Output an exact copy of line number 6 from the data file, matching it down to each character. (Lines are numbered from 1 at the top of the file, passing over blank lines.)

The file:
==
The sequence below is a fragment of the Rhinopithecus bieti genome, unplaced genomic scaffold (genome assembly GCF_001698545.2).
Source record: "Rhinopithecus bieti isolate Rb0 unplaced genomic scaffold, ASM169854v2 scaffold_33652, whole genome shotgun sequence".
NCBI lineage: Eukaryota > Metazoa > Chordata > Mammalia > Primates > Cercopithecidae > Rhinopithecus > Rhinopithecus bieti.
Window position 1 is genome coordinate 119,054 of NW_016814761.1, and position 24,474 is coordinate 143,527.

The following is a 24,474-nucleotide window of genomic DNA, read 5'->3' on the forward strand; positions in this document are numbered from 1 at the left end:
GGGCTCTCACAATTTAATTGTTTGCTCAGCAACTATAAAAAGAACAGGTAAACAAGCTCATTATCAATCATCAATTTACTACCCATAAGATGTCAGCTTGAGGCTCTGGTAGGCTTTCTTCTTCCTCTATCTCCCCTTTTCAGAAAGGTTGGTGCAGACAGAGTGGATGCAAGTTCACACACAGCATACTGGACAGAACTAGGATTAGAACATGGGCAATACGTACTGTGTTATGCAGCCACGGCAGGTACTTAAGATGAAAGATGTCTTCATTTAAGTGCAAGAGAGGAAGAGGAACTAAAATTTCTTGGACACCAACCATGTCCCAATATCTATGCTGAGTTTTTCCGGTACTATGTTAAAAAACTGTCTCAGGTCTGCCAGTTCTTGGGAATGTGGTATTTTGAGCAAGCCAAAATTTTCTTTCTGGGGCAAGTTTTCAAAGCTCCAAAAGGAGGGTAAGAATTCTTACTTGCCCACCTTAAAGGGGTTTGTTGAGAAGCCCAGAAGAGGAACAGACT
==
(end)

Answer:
GGGCTCTCACAATTTAATTGTTTGCTCAGCAACTATAAAAAGAACAGGTAAACAAGCTCATTATCAATCATCAATTTACTACCCATAAGATGTCAGCTTGAGGCTCTGGTAGGCTTTCTTCTTCCTCTATCTCCCCTTTTCAGAAAGGTTGGTGCAGACAGAGTGGATGCAAGTTCACACACAGCATACTGGACAGAACTAGGATTAGAACATGGGCAATACGTACTGTGTTATGCAGCCACGGCAGGTACTTAAGATGAAAGATGTCTTCATTTAAGTGCAAGAGAGGAAGAGGAACTAAAATTTCTTGGACACCAACCATGTCCCAATATCTATGCTGAGTTTTTCCGGTACTATGTTAAAAAACTGTCTCAGGTCTGCCAGTTCTTGGGAATGTGGTATTTTGAGCAAGCCAAAATTTTCTTTCTGGGGCAAGTTTTCAAAGCTCCAAAAGGAGGGTAAGAATTCTTACTTGCCCACCTTAAAGGGGTTTGTTGAGAAGCCCAGAAGAGGAACAGACT